Please be alert for possible scams related to the COVID-19 outbreak. You can take these steps to help protect yourself and your loved ones from scams.
The Federal Trade Commission offers these guidelines:
Ignore products that claim to vaccinate, cure, or offer at-home tests for COVID-19. They do not exist.
Hang up on robocalls. Any important call from the IRS, your bank, or other service providers will be from a live person or by mail.
Watch out for phishing emails or text messages, especially those that come from email accounts or numbers that you don't recognize.
Research before you donate. You can look up an organization with the FTC to check for reported scams here.
The Illinois Attorney General share this specific guidance based on reported scams:
Do not purchase any product promoted online on social media or via email that is being touted as a cure to COVID-19.
If you get a call purporting to be from Social Security and claiming there's a problem with your Social Security account, hang up. If there is a problem with a person’s Social Security number or record, in most cases Social Security will mail a letter.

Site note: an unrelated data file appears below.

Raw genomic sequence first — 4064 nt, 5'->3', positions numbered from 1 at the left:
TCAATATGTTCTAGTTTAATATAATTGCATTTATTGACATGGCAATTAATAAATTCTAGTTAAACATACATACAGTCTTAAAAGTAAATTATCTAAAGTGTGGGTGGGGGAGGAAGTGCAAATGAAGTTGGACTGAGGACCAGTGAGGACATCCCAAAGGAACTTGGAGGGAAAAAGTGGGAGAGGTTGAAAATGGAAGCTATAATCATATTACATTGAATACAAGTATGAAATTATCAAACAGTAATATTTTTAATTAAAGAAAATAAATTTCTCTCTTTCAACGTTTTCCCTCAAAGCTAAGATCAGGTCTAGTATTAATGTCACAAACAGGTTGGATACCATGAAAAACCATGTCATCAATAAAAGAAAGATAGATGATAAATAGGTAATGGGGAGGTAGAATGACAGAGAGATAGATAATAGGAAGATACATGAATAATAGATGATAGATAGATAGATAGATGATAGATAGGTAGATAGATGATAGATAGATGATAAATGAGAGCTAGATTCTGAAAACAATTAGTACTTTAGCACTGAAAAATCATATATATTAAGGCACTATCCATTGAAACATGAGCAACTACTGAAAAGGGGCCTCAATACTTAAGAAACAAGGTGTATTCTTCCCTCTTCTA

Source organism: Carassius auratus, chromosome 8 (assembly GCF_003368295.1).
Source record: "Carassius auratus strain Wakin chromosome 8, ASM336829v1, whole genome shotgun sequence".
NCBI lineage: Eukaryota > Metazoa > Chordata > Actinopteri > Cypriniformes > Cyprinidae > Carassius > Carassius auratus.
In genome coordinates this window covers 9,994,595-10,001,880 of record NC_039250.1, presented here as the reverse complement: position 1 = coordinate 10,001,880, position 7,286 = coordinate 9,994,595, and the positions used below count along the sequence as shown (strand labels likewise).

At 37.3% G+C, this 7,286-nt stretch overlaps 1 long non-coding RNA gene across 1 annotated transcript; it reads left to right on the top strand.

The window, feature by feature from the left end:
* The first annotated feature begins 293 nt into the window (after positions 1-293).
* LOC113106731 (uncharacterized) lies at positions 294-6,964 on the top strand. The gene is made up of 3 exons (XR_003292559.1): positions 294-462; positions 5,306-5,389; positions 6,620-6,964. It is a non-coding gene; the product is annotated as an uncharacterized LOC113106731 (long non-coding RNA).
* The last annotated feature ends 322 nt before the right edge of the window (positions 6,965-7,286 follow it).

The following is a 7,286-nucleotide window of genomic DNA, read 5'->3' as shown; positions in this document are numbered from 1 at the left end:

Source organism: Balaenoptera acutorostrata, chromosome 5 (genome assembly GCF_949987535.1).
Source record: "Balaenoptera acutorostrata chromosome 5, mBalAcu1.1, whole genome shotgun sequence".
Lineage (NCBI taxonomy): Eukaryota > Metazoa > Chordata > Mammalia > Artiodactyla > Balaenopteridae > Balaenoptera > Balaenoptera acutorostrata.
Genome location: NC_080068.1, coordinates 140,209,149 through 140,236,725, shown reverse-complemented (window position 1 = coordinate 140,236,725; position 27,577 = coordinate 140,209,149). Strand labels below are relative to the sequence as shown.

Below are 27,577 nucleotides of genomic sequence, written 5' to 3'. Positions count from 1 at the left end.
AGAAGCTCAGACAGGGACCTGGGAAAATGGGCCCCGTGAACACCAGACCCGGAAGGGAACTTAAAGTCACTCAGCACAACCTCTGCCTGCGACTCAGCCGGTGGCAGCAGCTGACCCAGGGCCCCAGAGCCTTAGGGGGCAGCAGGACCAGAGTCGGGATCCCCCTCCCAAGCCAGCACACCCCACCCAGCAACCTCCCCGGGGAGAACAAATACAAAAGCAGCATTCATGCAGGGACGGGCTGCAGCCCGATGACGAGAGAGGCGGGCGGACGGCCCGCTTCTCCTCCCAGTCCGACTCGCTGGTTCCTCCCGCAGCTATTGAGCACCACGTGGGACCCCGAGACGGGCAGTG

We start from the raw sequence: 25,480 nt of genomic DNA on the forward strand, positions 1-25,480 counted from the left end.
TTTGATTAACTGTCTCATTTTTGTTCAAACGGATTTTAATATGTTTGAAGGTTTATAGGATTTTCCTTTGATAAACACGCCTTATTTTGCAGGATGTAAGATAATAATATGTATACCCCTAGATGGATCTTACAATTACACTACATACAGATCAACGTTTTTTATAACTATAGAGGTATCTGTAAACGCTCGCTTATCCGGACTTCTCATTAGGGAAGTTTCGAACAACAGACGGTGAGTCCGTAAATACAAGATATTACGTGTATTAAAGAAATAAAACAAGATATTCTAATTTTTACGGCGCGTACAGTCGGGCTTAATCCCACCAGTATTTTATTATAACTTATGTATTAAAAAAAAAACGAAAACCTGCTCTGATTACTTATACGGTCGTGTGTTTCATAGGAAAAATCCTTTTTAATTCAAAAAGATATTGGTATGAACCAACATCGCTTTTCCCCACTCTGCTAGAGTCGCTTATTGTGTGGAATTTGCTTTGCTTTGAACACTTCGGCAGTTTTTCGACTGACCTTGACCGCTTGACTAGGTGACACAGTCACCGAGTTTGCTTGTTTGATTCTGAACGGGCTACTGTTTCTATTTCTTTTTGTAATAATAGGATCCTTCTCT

Beware of phone calls and text messages falsely claiming that the Federal Emergency Management Agency is inviting people to collect $1,000 from an aid program that doesn’t yet exist.
Beware of websites with ads promising $100 Starbucks gift cards as an apology for closing shops.
Look out for calls offering air duct cleaning services as a way to stop the coronavirus.
If you are worried you have been a victim of a scam or have information about suspected fraud, please call the Attorney General’s Consumer Fraud Hotline at 1-800-386-5438 or visit www.illinoisattorneygeneral.gov.